A variety of factors are responsible for the widespread acceptance and utilization of IPR, including: 1) the expedited nature of IPR (decision required within 12 months of filing); 2) the availability of limited “litigation” style discovery; 3) the express ability of the parties to enter into a settlement prior to a final decision (“put the genie back in the bottle”); and 4) filing deadlines (a defendant in a patent litigation may only request IPR for up to one year after being served with the complaint).
In addition to the new benefits afforded by IPR, the traditional benefits of administrative review verses a district court challenge remain, including: 1) significantly lower average attorneys fees; 2) lower “preponderance of the evidence” standard (compared to heightened “clear and convincing evidence” applied in district court); 3) no presumption of validity; and 4) application of broadest claim interpretation (compared to district court canon that claims be construed to preserve their validity).
IPR has continued to gain momentum despite the AIA’s adoption of a heightened standard for commencement/initiation of the review proceeding. The old “substantial new question of patentability” standard resulted in roughly 95% of Inter Partes Reexamination proceedings being allowed to proceed. The “SNQ” standard has been replaced by what was intended to be a heightened standard. Specifically, an IPR requestor must now establish a “reasonable likelihood that the requestor will prevail with respect to at least one of the claims challenged.” The initial data indicates a slight decrease in the initiation rate under the new standard. Through August 2013, 87% of IPR petitions filed have been allowed to proceed.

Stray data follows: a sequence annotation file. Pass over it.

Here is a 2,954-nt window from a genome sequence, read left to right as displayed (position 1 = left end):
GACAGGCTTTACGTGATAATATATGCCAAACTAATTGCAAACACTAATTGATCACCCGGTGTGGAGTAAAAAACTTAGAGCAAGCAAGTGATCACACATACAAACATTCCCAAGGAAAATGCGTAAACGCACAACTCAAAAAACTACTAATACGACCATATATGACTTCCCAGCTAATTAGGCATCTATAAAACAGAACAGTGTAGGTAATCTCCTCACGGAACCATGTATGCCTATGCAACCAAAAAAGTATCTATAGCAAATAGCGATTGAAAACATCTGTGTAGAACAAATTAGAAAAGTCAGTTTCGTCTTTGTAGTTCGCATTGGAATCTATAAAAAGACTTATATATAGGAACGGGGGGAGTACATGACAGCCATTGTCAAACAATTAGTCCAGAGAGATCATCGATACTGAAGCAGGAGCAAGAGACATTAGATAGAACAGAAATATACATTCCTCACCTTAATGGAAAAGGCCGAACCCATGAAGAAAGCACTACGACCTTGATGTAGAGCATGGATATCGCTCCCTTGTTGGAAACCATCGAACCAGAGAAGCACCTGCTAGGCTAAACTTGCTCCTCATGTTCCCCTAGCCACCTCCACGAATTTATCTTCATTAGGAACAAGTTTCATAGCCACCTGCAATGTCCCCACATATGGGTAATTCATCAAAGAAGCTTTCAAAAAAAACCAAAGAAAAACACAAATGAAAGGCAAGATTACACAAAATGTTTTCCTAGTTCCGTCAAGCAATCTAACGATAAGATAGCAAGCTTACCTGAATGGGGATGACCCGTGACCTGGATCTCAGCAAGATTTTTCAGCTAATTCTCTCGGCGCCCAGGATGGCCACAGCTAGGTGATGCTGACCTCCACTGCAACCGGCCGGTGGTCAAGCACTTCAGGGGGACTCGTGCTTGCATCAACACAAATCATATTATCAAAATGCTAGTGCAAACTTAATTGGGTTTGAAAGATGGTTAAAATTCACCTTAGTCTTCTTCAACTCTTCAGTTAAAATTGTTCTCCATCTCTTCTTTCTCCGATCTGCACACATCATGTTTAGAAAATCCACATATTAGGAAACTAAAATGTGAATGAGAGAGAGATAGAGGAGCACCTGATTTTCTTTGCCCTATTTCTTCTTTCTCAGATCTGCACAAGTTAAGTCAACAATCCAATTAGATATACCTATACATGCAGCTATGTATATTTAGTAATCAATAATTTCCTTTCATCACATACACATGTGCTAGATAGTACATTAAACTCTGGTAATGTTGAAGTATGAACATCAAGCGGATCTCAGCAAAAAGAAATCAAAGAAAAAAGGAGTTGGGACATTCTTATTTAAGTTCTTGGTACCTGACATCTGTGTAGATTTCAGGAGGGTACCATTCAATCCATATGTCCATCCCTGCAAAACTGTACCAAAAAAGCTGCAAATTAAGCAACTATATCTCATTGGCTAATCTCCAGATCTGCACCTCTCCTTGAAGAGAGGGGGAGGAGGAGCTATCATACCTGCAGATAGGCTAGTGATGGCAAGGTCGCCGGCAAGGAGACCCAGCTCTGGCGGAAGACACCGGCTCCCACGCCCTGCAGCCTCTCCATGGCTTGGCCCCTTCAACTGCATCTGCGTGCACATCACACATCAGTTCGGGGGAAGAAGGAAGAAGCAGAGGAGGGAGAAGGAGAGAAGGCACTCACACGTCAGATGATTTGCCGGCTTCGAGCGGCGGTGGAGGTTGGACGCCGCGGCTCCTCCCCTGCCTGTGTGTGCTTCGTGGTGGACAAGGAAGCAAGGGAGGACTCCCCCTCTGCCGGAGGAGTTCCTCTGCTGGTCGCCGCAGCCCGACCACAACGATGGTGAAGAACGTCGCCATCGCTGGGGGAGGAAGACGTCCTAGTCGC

Based on one year of data, it appears the USPTO will increasingly become the forum of choice for patent validity challenges.
This week the Supreme Court granted cert petitions in two patent cases: Octane Fitness v. Icon Health & Fitness and Highmark v. Allcare Health Management. Both cases address 35 U.S.C. § 285, which allows a court to award reasonable attorneys’ fees to the prevailing party in “exceptional cases.” Under Section 285, a case is “exceptional” if the litigation (1) was brought in subjective bad faith; and (2) is objectively baseless. Octane Fitness addresses the propriety of this two-prong test. Highmark addresses the appropriate standard for reviewing a district court’s exceptional case determination under the two-prong test.